Tuesday, September 06, 2005

What Are We Fighting For?

Cardinal vile hypocrite said something today which really underscores the absurdity of the current situation in Iraq. (Btw, for anyone thinking that's just needlessly offensive name calling, there is a specific reason why he get's called that.) Now the Cardinal has his own reaosns for speaking up, and some of them might even be valid but what he calls for exposes a complete mess. He's worried about Article 2 (it's actually 2(a) for pedants) of the constitution.
No law can be passed that contradicts the undisputed rules of Islam.
His request:
Cardinal Cormac Murphy-O'Connor, the head of the Catholic Church in England and Wales, has urged the Foreign Secretary to intervene in the drafting of the Iraqi constitution.
I find myself partly in agreement with the hypocrite. As regular reader may know, I'm not exactly a supporter of organised religion. I believe all societies would benefit from the full seperation of church and state. I do also have some specific problems with what I'll call "traditional" Islamic law. The possibility of a threat to equal rights for women is a particular problem. So, I'm not exactly happy to see Article 2 of the proposed constitution come into effect.

And I think it's fair to say that almost everyone who supported the war would agree that Article 2 is undesirable, although possibly for a number of different reasons. I certainly can't imagine that Bush supporters from the Christian Right are happy with it, and in the UK, "decent left" blogs, Harry's Place for example, seem strangely silent on the subject (although I admit I haven't done a comprehensive survey, I just tried some key word searches). I'm confident enough to make the prediction that they won't be writing a "Hurray for Article 2" post anytime soon. No, I think most people in the US and UK who supported the war are unhappy about Article 2.

And yet, the UK and the US governments have found themselves in a position where they have no choice but to fully support the proposed constitution, Article 2 included. The Cardinal says that Jack Straw should intervene to remove Article 2 but that's clearly an indefensible position. Remember that the current reason we invaded was in order to bring democracy to Iraq. What right do we then have to interfere and exert undue influence on that democratic process? Well, we've no right to do such a thing. It's democracy (so we're told), the Iraqi people should clearly decide for themselves. Not that that's stopped the US and UK governments giving it a go. I'm of the opinion that they've already tried and been told to shove it.

In spite of this, we can be sure that the coalition will help to fund a massive, mass media "Vote Yes" campaign. They need this constitution desperately and will be going to enormous lengths to ensure it's accepted in the referendum. That sort of thing is illegal in the US, political campaigns can only be funded by domestic donors, but that's just a small fish in a sea of hypocrisy.

The situation is a farce. The brave warriors fighting for democracy on one hand, the introduction of Islamic law on the other (and calls for our government to interfere with the democratic process of another country in a third). Great. I'd like to offer some practical solutions but I'm really at loss. As I've said before, stage 1 must surely be the resignation of those who got us into this mess in the first place.* They are clearly not qualified to get us out of it.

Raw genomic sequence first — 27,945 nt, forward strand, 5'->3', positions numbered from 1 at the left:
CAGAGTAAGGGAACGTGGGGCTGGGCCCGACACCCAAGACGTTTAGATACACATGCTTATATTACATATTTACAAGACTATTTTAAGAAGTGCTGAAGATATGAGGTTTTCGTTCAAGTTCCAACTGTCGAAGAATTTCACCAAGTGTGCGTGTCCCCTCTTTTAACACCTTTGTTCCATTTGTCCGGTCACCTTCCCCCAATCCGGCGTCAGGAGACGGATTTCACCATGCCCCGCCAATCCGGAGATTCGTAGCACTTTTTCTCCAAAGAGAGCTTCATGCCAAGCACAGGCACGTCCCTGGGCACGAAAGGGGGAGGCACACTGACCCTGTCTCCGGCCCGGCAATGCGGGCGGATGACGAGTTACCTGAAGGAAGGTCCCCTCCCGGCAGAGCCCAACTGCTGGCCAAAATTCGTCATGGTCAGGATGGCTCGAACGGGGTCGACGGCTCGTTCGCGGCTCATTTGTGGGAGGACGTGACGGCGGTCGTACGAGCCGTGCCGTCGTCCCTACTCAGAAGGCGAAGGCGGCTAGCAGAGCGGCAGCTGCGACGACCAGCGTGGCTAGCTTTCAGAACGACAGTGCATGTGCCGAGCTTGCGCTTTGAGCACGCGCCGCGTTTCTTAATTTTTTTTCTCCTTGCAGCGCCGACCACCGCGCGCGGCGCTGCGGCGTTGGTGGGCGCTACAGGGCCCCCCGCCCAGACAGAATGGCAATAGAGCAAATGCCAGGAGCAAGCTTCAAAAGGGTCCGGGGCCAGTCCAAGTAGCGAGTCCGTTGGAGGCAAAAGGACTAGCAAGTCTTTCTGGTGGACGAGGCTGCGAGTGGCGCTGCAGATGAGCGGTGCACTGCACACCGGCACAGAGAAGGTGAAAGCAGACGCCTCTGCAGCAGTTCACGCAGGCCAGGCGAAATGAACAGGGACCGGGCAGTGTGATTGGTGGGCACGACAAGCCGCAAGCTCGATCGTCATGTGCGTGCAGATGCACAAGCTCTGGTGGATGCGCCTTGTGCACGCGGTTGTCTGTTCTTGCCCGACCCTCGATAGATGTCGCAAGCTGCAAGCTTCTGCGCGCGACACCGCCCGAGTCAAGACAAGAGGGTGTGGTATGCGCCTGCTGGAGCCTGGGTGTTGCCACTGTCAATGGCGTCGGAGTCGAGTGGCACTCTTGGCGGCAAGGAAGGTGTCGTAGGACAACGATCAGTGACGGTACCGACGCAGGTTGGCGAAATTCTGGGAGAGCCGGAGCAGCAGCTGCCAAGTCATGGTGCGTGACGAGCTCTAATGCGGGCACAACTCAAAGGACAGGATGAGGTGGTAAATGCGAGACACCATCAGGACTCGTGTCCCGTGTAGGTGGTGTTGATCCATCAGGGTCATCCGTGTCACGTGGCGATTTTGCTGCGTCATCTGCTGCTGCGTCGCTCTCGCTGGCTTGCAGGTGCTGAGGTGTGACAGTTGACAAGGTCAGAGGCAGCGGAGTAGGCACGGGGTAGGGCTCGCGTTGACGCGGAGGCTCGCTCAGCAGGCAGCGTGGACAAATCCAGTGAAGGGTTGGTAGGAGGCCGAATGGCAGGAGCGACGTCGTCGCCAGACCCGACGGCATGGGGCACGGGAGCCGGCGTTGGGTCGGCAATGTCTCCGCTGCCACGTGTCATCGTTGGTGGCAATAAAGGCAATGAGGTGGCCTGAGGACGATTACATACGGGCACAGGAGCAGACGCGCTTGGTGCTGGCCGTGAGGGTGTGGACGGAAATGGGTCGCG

As a side note, it is worth pointing out that negotiations are still ongoing as to what the constitution is actually going to say.
Mr. Talabani also said the two major Kurdish political parties had agreed to support Sunni demands for language in the constitution declaring Iraq an Arab nation. Although the charter was presented to the legislature last week, there have been recent talks aimed at making final revisions that might win Sunni support.
If the document is not modified, some leading Sunni Arabs have said, they will organize a campaign to defeat it in a national referendum, planned for Oct. 15.
NYT, 6th September
Can anyone explain to me how it's possible to have a free and fair democratic referendum campaign in such circumstances? Vote yes! Support something (we're just not sure what it is yet).

*I want to make it clear that I've got no party axe to grind here, no secret motives in my cupboards. I am not a member of any political party. I vote Lib Dem, but that's mostly because I'm not happy with the current party political system. Up until Iraq, I though Blair was an acceptable PM. Least worst option if you like. But his decision to support the invasion of Iraq was an enormous mistake. The problems we are facing were predictable. You might choose not to believe me as I've no proof, but I predicted them fairly accurately. 30 months after the invasion, there's still no sign of the situation improving and no realistic exit strategy. Blair should have been out on his arse long ago. Are there not enough decent people in the Labour party with the guts to get rid of this guy? He lied to you to persuade you to support an invasion of another country. It has been a disaster from start to finish and it shows no sign of being finished. Is power really so much important to you than your principles?

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